Here's 23 Horton Men Who Saw McKinley

Hayes Chamberlain started something when he voiced he inquiry in last Thursday's Headlight as to how many men are still living here who took part in the Rock Island excursion from Horton to Canton, Ohio, 38 years ago, to visit William McKinley, then the Republican nominee for President.

Casper Greb started making up a list shortly after he read the paper, and he figured out 20 persons still residing in Horton who made the trip. He also dug up the badge given to everyone, and brought it down to The Headlight office Monday. It is printed on heavy yellow ribbon, with a gilt clasp at the top to hold the pin in which it was attached to the coat of the wearer. Mr Greb says about 650 men were working at the shops in 1896 and at least 450 to 500 of them made the trip. He lists the following who still live in Horton today:

Morrie Cahill
George Miller
William Wisehart
Casper Greb
John Gruber
Mike Crane
Bill DeWitt
W.G. Kelley
Dave Wasser
Thomas Lloyd
Milt During
John Fern
Charley Taylor
Perry Ross
Marshall Ross
Frank Gooding
Henry Nelson
John Rooney
Abe McKinley
Charles Cahill

As a matter of fact, Charles Cahill really lives in Topeka, and Henry Nelson and John Rooney are both spending the winter in California. John Fern and Milt During also live south of Horton in the country. But it makes a good list as a starter list. Who can add to it?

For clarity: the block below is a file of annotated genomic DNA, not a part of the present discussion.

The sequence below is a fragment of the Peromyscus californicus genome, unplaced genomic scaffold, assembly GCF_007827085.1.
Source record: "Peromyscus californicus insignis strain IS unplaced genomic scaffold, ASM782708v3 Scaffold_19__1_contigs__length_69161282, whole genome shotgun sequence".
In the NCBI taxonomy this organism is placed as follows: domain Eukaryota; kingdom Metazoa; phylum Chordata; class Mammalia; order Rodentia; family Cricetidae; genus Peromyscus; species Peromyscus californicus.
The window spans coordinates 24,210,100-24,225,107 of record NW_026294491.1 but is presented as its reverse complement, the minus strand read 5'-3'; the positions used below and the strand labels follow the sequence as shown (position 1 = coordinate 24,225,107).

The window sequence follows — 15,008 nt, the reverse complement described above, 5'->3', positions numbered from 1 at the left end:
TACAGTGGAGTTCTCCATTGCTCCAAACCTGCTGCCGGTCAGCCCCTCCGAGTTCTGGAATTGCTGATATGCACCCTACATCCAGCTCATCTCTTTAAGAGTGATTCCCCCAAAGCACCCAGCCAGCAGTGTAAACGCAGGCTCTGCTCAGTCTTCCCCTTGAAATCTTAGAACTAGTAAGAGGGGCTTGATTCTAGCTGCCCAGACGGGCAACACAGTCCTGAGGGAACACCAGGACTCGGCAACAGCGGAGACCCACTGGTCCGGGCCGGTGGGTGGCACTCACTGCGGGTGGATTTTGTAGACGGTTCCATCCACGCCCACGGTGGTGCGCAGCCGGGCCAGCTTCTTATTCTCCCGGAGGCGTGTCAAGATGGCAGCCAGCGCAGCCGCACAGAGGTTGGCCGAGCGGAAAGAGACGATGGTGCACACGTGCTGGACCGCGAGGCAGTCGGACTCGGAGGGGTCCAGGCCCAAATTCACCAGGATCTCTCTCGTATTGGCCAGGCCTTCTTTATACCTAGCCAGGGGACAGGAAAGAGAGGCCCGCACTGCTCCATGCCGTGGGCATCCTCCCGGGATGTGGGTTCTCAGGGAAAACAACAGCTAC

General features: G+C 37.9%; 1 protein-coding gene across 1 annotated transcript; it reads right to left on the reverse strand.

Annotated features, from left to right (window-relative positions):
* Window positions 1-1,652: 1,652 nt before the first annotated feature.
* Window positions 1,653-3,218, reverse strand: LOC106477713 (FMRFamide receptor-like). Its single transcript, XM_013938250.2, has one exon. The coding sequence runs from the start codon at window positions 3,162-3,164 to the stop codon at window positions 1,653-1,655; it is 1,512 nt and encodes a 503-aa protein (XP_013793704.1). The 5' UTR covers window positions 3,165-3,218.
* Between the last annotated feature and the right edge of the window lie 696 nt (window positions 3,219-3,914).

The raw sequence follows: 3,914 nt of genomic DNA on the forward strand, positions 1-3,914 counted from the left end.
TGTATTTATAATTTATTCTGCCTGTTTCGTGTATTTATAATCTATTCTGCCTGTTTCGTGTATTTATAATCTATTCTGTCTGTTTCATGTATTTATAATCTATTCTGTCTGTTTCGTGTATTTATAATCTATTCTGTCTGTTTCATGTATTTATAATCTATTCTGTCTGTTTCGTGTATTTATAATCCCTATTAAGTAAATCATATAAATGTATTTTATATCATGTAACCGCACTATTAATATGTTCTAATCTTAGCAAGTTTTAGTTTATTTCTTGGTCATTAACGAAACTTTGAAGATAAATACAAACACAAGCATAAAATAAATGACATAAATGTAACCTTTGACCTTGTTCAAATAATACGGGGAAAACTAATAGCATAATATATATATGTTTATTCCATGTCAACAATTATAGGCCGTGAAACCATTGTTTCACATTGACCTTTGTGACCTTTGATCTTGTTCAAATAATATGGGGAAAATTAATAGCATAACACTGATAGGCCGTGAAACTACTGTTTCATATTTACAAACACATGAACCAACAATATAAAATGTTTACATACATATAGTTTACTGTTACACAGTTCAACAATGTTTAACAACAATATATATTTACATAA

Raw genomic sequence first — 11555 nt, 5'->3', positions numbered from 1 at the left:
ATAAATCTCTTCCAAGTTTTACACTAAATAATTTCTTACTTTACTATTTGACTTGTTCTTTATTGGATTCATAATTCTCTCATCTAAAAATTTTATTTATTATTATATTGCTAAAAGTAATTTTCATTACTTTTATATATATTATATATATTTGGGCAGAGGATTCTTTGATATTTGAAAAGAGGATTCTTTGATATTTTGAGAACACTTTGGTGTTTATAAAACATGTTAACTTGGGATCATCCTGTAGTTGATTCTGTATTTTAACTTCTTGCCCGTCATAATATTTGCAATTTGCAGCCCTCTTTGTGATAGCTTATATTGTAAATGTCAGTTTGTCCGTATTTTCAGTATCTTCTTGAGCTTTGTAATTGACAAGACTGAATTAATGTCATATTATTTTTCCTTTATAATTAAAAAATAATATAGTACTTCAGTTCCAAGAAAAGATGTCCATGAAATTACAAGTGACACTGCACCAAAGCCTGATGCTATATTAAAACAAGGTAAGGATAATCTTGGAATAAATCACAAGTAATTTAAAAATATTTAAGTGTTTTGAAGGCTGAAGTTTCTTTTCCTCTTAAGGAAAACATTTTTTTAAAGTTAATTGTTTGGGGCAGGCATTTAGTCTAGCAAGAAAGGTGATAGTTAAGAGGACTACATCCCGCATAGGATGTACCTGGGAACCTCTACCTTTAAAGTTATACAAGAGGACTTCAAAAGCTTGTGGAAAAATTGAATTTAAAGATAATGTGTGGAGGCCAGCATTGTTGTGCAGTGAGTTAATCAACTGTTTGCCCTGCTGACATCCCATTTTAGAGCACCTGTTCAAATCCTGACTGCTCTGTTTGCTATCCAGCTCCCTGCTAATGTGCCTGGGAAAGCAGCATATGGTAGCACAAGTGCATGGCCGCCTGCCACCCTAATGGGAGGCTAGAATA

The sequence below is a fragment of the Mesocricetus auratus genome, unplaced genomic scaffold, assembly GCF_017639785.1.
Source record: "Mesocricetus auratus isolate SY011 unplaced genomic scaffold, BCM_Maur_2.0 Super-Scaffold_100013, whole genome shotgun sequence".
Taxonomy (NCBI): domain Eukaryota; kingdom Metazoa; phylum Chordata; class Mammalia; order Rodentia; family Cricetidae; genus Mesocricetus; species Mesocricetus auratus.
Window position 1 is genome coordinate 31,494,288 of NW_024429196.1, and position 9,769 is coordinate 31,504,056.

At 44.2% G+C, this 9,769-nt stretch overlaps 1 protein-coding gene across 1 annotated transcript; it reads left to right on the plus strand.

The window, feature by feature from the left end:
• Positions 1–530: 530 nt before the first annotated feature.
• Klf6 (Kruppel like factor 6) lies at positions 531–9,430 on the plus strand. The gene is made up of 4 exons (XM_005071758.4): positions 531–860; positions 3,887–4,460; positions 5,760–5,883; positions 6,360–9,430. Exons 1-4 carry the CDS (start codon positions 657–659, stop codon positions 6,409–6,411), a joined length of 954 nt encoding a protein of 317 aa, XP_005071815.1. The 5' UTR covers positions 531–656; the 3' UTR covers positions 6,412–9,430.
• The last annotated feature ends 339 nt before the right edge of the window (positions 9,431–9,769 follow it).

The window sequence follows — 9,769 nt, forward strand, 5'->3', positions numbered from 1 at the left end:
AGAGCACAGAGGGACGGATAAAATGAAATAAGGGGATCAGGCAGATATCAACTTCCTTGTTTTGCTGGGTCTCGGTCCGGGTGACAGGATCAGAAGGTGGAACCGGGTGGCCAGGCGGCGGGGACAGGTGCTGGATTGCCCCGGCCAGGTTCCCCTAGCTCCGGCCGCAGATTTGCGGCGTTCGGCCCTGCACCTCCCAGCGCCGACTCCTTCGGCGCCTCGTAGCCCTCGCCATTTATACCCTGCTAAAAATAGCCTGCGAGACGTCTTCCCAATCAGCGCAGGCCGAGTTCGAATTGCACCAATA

Jules Bourquin wasn't satisfied with the list as he said it didn't contain the names of a single member of the Horton band, which took part in the trip. Jules was an aprentice at the shops at the time, but also played in the band. Rud Nadeau and Johnny Cobbs, still living in Horton, were also two bandsmen who were on the trip. Nadeau led the band in parade in Canton. J.A. Cobbs was distinguished by missing the train at Chicago on the return trip.

Casper Greb recalls that the late C.H. Schneider was one of the managers of the trip, while W.G. Kelley and Morris Cahill were two of the Rock Island employees on the committee that handled the excursion. Harry Monkhouse was then master mechanic at the shops, with Harry Cadott general car foreman and John Gill general locomotive foreman.

The train was made up of around nine tourist Pullmans and a baggage car, according to present recollections. The baggage car contained refreshments, for there were no stops made for meals. Leaving Horton early in the morning, the special train reached Chicagp about supper time. The run from there to Canton, Ohio was made at night and the Rock Island men arrived at McKinley's home at 7:30 the next morning and immediately paraded out to his residence. The entire day was spent in Canton with another night consumed on the run back to Chicago. The excursionists then were given a day to look over the Windy City. They left there about supper time and were back in Horton bright and early the next morning, ready to return to work.

The badge Mr. Greb has kept all these years as a memento of the campaign has a fine celluloid picture of Major Wm. McKinley and reads as follows:

Sound Money
No Repudiation!
Railway Men's
McKinley Club
Horton, Kansas

From the Horton Headlight - December 24, 1934 p. 2